by Heather R. Darsie
Katharina von Bora died on 20 December 1552, at the age of 53 years old. Katharina was possibly born 29 January 1499, although there are no primary sources to enforce this date. It is not known exactly who Katharina’s parents were, but is generally agreed that she came from a petty noble Saxon family. Katharina was sent to a Benedictine cloister in Brehna in 1504. Around the age of ten, Katharina went to Marienthron, where her aunt was a nun.
It is possible that Katharina was either a second or subsequent daughter, or that her parents could not afford a dowry for her to marry properly. It was common in pre-Reformation Germany for girls to be sent to convents if the parents could not marry them off. This was a practice which continued until the various abbeys, convents, and monasteries around Germany were shut down and the religious persons expelled due to Lutheranism.
In the early 1520s, Katharina and some of her fellow nuns had grown fed up with religious life. The convent of Marienthron would not be closed until at least the late 1530s, but Katharina was ready to leave. She and her fellow rebel nuns contacted Martin Luther, asking him to help them escape. The day before Easter 1423, Katharina and her friends escaped in a herring cart driven by a friend of Luther’s. They were taken to Wittenberg.
Three different depictions of Katharina “Katy” von Bora, va Wikimedia Commons.
Katharina desired a husband, and made it clear that she would accept one of two men only. Martin Luther finally gave in, and the pair wed on 13 June 1525. From that point on, Katy, as Luther called her, threw all of her energy into running a hospitable home for herself, Luther, and their guests. Katy bore six children between June 1526 and December 1534, and had at least one miscarriage. Four of her six children survived to adulthood.
Katy and her husband were gifted property in Wittenberg which formerly belonged to Augustinian friars. Katy regularly brewed beer, which was common for 16th century German woman to do for their individual households, but Katy so did on a much larger scale. The couple provided places to rest for visitors, and Katy occasionally set up hospitals within the property to care for the sick and unwell. It is thought that Katy’s second child and first daughter, Elisabeth, died at the age of eight months because of Katy’s exposure to the Black Death. Of Elisabeth’s death, Katy wrote,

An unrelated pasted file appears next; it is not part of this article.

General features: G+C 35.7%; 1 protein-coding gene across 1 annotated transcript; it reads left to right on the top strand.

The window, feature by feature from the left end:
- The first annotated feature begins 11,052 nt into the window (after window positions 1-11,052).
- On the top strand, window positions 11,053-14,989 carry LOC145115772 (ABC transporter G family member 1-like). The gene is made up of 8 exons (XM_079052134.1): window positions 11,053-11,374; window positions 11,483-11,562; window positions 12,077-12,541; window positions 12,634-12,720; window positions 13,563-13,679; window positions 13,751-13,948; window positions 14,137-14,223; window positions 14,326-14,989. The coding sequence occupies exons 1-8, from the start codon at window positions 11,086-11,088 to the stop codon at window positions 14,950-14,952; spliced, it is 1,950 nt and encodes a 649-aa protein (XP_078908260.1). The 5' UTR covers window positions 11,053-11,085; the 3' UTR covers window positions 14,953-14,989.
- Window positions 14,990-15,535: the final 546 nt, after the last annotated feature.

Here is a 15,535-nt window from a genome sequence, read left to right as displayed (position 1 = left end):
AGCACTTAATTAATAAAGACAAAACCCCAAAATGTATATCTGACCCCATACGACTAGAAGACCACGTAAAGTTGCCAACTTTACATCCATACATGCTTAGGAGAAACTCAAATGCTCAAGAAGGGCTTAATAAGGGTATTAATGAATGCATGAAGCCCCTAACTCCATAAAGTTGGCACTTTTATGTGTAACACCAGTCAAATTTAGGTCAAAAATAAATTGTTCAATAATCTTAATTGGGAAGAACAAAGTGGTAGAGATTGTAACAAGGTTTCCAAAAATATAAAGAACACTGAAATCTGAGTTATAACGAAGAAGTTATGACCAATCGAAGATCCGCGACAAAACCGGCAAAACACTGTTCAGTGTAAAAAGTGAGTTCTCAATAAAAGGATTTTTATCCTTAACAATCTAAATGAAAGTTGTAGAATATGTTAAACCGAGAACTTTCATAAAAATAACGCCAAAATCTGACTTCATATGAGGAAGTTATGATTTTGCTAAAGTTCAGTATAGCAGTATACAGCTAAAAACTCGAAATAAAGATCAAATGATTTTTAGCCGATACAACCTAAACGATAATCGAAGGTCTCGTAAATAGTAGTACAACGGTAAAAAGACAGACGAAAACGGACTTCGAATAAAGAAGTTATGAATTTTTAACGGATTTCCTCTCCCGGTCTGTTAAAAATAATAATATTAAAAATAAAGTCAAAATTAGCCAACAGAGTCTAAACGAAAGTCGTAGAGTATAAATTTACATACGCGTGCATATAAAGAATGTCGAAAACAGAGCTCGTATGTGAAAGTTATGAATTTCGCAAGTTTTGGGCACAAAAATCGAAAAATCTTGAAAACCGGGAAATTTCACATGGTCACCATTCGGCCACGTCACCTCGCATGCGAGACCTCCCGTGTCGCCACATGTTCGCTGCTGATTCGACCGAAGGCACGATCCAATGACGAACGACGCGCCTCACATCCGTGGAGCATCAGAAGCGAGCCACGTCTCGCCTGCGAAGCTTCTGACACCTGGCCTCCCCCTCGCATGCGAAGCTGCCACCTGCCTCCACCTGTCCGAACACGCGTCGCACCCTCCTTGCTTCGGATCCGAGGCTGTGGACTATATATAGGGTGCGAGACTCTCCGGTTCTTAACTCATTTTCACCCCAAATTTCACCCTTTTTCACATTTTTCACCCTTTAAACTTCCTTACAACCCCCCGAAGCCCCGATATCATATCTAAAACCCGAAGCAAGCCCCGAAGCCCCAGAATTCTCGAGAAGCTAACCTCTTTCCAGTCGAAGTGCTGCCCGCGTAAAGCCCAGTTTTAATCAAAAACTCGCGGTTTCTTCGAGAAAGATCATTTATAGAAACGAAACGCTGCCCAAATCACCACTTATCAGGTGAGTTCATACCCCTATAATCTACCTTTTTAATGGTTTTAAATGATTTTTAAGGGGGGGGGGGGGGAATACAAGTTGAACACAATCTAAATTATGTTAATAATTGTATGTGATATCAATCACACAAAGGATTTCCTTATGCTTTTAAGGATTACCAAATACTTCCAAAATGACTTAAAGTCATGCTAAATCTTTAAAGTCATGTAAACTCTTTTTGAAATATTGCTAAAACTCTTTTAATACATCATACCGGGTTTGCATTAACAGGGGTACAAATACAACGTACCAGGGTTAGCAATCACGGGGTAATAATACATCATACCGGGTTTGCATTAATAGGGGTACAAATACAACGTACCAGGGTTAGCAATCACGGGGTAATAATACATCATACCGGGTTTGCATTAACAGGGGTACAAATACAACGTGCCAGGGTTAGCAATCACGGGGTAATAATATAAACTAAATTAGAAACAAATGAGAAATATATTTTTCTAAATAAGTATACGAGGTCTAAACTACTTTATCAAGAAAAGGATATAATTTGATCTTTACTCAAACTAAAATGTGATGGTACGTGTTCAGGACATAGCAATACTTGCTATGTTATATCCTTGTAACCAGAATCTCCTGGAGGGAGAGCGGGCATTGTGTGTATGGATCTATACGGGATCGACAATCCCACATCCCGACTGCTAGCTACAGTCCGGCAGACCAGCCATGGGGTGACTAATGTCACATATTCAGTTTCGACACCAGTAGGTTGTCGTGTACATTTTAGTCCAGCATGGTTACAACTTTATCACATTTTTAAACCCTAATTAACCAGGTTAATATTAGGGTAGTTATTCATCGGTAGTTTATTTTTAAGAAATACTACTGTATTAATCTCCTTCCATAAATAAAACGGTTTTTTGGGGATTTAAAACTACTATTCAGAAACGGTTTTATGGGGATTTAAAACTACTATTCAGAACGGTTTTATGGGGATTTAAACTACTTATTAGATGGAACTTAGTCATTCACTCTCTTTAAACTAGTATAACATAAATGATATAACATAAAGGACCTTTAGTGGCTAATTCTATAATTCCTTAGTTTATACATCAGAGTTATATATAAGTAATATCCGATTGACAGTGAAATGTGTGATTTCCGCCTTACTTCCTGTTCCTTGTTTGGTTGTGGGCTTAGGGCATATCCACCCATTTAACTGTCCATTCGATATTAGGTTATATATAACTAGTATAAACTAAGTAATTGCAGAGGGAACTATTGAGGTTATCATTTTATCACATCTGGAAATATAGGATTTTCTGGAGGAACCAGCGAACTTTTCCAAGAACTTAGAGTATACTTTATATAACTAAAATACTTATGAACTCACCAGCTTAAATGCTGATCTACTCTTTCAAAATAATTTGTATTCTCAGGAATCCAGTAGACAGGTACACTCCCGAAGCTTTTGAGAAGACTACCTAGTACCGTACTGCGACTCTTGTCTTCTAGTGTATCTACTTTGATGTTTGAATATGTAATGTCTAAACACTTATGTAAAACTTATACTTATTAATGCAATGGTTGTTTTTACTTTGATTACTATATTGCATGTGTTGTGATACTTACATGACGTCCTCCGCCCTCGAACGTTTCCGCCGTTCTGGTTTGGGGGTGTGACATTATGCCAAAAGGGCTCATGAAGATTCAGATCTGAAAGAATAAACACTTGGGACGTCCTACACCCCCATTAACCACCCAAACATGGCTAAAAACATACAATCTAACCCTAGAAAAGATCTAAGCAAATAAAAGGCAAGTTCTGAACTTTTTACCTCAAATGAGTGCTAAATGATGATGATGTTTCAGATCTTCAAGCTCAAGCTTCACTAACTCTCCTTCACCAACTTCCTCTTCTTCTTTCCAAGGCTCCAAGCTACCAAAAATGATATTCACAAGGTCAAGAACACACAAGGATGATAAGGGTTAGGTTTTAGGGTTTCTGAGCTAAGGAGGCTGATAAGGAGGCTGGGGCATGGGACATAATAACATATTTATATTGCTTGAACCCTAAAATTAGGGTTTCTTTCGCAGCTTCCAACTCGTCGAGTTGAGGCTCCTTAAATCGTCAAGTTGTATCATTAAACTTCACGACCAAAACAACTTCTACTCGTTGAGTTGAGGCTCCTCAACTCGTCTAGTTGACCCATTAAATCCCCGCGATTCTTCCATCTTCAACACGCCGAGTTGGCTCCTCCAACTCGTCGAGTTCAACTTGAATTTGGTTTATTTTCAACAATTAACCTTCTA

“The good Lord gave me a little girl, the sweet little Elisabeth. I am happy and grateful to the Lord! Here, the plague is dead and buried. However, it seemed as if the terrible scourge had marked the child, even before she was born… At the cemetery, you can still see the tombstone with the simple inscription: Hic dormit Elisabeth, filiola Martini Lutheri, 1528.”
Here sleeps Elisabeth, daughter of Martin Luther.
Katy managed the estate’s finances quite ably, and increased its wealth through a variety of avenues. She and her husband served as the living example of Lutheran, godly marriage. They even raised four orphans.
Katy’s life became extremely difficult after Martin Luther died in 1546, on the eve of the Schmalkaldic War. Luther left all of the land he possessed to Katy, but unfortunately as a woman, Katy could not inherit the property. In 1547, she and her children first fled to Magdeburg and then Braunschweig (Brunswick) to avoid the carnage of the Schmalkaldic War. The war saw the defeat of their protector, Elector Johann Friedrich of Saxony, who was Anna of Cleves’ brother-in-law. Johann Friedrich’s wife and Anna’s sister Sybylla was known to correspond with Luther herself.
After returning to Wittenberg, it was clear that Katy could not live in her marital home anymore. The buildings were destroyed, and only a shadow of her former industry and husbandry pursuits remained. She lived in poverty until 1552, when she died on 20 December.
Love learning about the Early Modern period? Are you interested in Tudor history or Women’s history? Then check out my book, Anna, Duchess of Cleves: The King’s ‘Beloved Sister’, a new biography about Anna of Cleves told from the German perspective!
Please check out my new podcast, Tudor Speeches.
You Might Also Like
- 16th Century Religious Reformation: What Did the Term “Reform” Mean?
- Elector Johann Friedrich: Anna of Cleves’ Powerful Brother-in-Law
- Martin Luther’s Influence on the German Language
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- The Increasing Horrors of War in 16th Century Western Europe
Sources & Suggested Reading
- Darsie, Heather R. Anna, Duchess of Cleves: The King’s Beloved Sister. Stroud: Amberley Publishing (2019).
- Bainton, Roland H. Women of the Reformation in Germany and Italy. Augsburg: Fortress Publishers (1971).
- Karant-Nunn, Susan C., and Merry E. Wiesner. Luther On Women : A Sourcebook. Cambridge, UK: Cambridge University Press (2003).